Fornarotto C.A.,CB and I Inc. | Venner R.M.,CB and I Inc.
AIChE Ethylene Producers Conference Proceedings

On-purpose technologies can bring added value to shale gas and shale oil based projects by providing sustainable flexibility to convert feeds to target products or to transform byproducts into higher value products. These technologies will also help to offset the reduction in valuable byproduct production rates resulting from the increased use of ethane feed in both existing and new steam crackers around the world. The major on-purpose technologies in commercial application include olefin metathesis, C3 and C4 dehydrogenation and methanol to olefins. In addition, there are a number of low-cost conversion technologies that have been integrated with the major on-purpose processes to increase production and/or upgrade product values. Commercial examples will be reviewed to illustrate various feed and product flexibility strategies. Source

Huang Q.,Miami University Ohio | Dong H.,Miami University Ohio | Towne R.M.,CB and I Inc. | Fischer T.B.,Miami University Ohio | Schaefer C.E.,CB and I Inc.
Journal of Contaminant Hydrology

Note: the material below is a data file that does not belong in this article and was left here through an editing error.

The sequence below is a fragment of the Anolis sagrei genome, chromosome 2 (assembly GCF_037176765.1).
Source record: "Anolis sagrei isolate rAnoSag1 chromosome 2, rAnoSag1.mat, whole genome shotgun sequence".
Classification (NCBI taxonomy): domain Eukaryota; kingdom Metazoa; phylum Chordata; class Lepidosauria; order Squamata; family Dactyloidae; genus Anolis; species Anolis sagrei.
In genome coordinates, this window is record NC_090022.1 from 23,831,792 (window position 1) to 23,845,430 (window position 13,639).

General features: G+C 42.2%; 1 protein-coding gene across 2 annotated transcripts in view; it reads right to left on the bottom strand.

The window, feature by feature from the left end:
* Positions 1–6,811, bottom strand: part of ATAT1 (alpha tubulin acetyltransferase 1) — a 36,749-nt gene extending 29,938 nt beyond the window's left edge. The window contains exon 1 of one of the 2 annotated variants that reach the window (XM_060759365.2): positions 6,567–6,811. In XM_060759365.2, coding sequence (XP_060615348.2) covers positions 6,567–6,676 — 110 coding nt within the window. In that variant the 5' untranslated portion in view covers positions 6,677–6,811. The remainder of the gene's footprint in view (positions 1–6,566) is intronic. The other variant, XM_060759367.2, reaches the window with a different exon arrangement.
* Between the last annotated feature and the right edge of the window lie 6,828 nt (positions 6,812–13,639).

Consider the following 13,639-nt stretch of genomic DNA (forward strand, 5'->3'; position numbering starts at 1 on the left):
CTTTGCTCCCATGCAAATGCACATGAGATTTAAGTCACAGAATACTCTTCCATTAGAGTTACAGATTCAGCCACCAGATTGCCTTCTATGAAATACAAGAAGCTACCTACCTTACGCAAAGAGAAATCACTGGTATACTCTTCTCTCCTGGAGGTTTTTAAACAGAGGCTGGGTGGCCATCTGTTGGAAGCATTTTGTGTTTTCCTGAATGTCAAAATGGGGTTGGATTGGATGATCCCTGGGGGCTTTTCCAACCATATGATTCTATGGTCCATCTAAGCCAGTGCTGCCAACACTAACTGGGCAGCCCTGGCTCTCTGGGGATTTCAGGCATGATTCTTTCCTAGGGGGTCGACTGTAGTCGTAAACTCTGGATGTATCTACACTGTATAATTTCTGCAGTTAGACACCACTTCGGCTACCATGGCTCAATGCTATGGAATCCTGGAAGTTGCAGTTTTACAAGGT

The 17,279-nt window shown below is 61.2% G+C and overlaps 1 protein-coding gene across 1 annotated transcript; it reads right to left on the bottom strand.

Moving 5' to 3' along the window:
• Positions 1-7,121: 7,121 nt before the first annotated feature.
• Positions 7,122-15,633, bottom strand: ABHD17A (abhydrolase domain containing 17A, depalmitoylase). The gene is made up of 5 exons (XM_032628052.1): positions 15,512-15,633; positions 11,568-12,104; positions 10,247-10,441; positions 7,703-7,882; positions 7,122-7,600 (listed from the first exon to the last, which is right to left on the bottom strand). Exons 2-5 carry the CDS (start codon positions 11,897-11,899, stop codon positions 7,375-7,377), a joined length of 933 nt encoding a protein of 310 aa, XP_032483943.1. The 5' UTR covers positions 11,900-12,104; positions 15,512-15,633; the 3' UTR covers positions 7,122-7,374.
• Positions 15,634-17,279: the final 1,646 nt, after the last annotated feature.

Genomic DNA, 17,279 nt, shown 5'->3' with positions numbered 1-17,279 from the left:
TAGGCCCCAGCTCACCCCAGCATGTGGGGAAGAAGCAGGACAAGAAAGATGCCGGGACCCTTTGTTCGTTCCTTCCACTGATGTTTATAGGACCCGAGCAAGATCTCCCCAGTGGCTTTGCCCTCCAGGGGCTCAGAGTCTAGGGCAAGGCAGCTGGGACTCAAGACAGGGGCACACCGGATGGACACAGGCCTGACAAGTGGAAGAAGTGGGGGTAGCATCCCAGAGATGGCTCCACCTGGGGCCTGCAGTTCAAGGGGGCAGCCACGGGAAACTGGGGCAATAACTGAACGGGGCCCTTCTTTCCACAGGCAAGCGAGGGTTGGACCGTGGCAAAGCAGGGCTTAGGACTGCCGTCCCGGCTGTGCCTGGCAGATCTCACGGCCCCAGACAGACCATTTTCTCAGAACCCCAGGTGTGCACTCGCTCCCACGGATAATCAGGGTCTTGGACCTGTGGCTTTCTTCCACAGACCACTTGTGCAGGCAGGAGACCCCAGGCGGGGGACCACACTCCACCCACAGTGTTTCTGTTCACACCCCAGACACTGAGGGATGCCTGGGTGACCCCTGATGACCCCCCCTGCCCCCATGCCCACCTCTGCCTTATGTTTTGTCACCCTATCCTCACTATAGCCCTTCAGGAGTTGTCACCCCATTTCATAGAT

In situ chemical oxidation using permanganate has frequently been used to treat chlorinated solvents in fractured bedrock aquifers. However, in systems where matrix back-diffusion is an important process, the ability of the oxidant to migrate and treat target contaminants within the rock matrix will likely determine the overall effectiveness of this remedial approach. In this study, a series of diffusion experiments were performed to measure the permanganate diffusion and reaction in four different types of sedimentary rocks (dark gray mudstone, light gray mudstone, red sandstone, and tan sandstone). Results showed that, within the experimental time frame (~ 2 months), oxidant migration into the rock was limited to distances less than 500 μm. The observed diffusivities for permanganate into the rock matrices ranged from 5.3 × 10- 13 to 1.3 × 10- 11 cm2/s. These values were reasonably predicted by accounting for both the rock oxidant demand and the effective diffusivity of the rock. Various Mn minerals formed as surface coatings from reduction of permanganate coupled with oxidation of total organic carbon (TOC), and the nature of the formed Mn minerals was dependent upon the rock type. Post-treatment tracer testing showed that these Mn mineral coatings had a negligible impact on diffusion through the rock. Overall, our results showed that the extent of permanganate diffusion and reaction depended on rock properties, including porosity, mineralogy, and organic carbon. These results have important implications for our understanding of long-term organic contaminant remediation in sedimentary rocks using permanganate. © 2014 Elsevier B.V. Source